Sunday, December 5, 2010

The Limits of Selfishness

A long time ago, a chain smoker named Ayn Rand wrote a book called The Virtue of Selfishness, which has been a favorite of college sophomores ever since. Her contention is that altruism is a sham. Even those who claim to care about others are just in it for themselves (reward in heaven, etc.), so you might as well give up the charade and just go for shameless self-interest from the start.

Sadly, Ayn is dead now, succombed to smoking-related heart failure. I harp on smoking because if she was so self-interested why couldn't she quit? The achilles heal of selfishness is that it doesn't really give your life meaning or motivate you to move one step beyond your hedonistic desires. If you know an Ayn Rand fan, they are usually isolated and emotionally restricted people, with a bent toward the paranoid, who don't seem to be taking much pleasure in their selfishness.

Say you accept selfishness; then what do you do? You can make a lot of money—Ayn's all for that!—but then what are you supposed to do with the money you've made? Is it really satisfying to buy another boat or mansion, and how many times can you visit Antarctica? You could give your money to charity, but—Oh no!—that would be altruism rearing it's ugly head.

Altruism may be an illusion or selfishly motivated, but there just isn't any other worthwhile objective in life. You will live and die on this planet, so you might as well do what you can to improve it. It may be selfish to think this way but you want people to say after you're gone, "He made this world a better place." It seems so much better than, "He screwed people over," or "He didn't make a difference at all." Your motivations may be less than pure—You want others to appreciate you, care about you and remember you after you're gone.—but even an illusion of altruism feels better than none at all.

It turns out that a lot of our self-interest is tied up in other people. To relate to others, we have to give them something they want, so we have to start thinking about other people's needs apart from our own. The Randian merchant—represented by Frito Lay and Coca-Cola—is going conduct marketing research and give the people exactly what they want, sufficient only to make them turn over their money. A more altruistic merchant is going to give people more of what they actually need, even if it is less profitable. Selling quality rather than crap is just more satisfying to the seller. It lets him sleep better at night than the Randian merchant.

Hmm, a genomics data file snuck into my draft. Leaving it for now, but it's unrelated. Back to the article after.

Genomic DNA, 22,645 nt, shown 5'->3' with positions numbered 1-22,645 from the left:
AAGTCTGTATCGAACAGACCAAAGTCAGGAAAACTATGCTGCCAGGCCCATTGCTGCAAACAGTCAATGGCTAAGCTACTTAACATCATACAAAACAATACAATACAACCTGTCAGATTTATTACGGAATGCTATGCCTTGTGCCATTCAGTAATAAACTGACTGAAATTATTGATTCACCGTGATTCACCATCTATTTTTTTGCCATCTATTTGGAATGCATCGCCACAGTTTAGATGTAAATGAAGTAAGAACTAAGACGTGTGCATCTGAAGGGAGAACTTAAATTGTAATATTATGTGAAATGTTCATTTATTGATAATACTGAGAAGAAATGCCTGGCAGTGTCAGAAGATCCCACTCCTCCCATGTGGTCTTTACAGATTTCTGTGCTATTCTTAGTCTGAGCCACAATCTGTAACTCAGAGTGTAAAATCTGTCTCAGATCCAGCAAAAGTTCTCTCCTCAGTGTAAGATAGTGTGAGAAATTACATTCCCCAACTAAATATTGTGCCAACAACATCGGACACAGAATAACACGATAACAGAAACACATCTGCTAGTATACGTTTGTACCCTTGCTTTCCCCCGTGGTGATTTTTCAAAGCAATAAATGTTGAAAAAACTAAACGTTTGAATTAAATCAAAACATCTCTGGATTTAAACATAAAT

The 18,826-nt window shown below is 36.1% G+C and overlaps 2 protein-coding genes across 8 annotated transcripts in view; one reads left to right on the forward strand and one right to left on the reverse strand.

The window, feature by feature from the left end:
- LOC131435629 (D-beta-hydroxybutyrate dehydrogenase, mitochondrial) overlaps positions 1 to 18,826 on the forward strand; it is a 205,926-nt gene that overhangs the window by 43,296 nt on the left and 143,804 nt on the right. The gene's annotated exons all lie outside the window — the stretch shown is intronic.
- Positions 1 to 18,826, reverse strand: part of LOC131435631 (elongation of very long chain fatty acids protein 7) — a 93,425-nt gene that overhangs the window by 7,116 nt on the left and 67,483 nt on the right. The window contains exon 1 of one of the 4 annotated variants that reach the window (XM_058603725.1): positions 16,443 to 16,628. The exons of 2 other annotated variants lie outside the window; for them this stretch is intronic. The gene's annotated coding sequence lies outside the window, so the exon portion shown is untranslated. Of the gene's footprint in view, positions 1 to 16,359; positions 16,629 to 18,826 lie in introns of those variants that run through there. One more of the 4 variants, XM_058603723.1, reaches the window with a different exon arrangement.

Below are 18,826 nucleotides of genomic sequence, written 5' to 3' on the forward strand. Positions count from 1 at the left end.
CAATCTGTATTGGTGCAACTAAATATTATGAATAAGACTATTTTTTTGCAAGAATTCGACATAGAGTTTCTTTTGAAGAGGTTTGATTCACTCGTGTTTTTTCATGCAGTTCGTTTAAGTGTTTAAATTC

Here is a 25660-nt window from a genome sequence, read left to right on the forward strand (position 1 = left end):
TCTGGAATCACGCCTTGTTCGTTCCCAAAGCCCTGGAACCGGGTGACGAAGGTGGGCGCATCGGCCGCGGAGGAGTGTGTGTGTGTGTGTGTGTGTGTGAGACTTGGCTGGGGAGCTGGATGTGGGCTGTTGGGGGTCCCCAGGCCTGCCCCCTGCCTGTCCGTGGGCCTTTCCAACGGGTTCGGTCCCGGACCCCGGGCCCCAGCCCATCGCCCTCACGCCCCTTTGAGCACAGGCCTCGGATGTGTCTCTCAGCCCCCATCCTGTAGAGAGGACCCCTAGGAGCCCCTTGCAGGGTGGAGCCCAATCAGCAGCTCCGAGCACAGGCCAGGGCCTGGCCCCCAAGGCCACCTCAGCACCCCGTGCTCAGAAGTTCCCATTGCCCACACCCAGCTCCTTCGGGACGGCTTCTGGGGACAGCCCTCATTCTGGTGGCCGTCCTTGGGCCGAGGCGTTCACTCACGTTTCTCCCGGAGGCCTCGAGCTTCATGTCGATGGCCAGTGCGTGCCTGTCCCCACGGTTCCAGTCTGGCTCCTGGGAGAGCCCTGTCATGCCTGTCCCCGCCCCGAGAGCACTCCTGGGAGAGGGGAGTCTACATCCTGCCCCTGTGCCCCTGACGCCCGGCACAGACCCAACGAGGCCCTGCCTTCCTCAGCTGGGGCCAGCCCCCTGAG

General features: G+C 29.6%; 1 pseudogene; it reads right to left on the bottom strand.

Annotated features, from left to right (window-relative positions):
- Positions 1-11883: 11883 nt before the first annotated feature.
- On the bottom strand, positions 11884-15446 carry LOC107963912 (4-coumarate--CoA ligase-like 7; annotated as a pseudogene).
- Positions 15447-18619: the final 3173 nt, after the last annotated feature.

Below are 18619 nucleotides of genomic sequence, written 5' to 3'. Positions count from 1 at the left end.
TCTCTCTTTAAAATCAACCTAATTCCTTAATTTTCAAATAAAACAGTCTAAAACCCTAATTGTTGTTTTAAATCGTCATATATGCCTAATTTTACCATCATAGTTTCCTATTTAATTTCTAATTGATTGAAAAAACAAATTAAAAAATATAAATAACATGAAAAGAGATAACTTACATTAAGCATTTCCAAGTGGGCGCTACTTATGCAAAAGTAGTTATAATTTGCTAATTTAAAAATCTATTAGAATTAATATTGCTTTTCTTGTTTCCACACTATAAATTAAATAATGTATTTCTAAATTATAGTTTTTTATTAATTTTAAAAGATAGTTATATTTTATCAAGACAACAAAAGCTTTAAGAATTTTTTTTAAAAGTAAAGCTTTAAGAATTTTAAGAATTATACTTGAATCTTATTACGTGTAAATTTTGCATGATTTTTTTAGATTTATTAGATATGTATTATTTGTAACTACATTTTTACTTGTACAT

Selfishness, processed through intelligence and foresight, begins to look a lot like altruism. If you care about other people, then they will care about you and often give back things that serve your needs. Ayn Rand may teach you how to make money, but if you want more subtle rewards like love and personal satisfaction, you have to start negotiating with others. You have to at least pretend to care, and after you pretend for long enough, you actually will care. In spite of your selfishness, it will matter to you what happens to others.

The main problem with altruism—wanting to help mankind—is how to go about it. There is very shallow altruism where you simply take every resource you have and give it to someone else. If other people are hungry, then you feed them, up to the point where you can no longer feed yourself. The trouble with this simple form of caring is that it doesn't work. It doesn't really improve the planet. Feeding people doesn't improve their self-sufficiency or address the underlying problems that made them hungry. Airlifting food and dumping it on hungry people has certain value in crisis situations, but in the long run it doesn't help them. For one thing, they're probably going to procreate and produce even more hungry people.

To really be effective in the world, you have to be clever and strategic, outwitting the many forces that work against altruism. That's where selfishness comes in. Before you can realistically help others, you have to help yourself. You have to build up your own resources, knowledge and skills. The smarter you are, the better equipped you are to help others. If you are significantly advanced and socially connected, then you're not just going to feed the starving people of Africa; you're going to marshall the diplomatic forces to stop the civil war that makes them hungry. That's a complicated task, and to address it you've got to become a complicated person. You have to make a huge investment in yourself before you get to the point where you can solve those higher-level problems.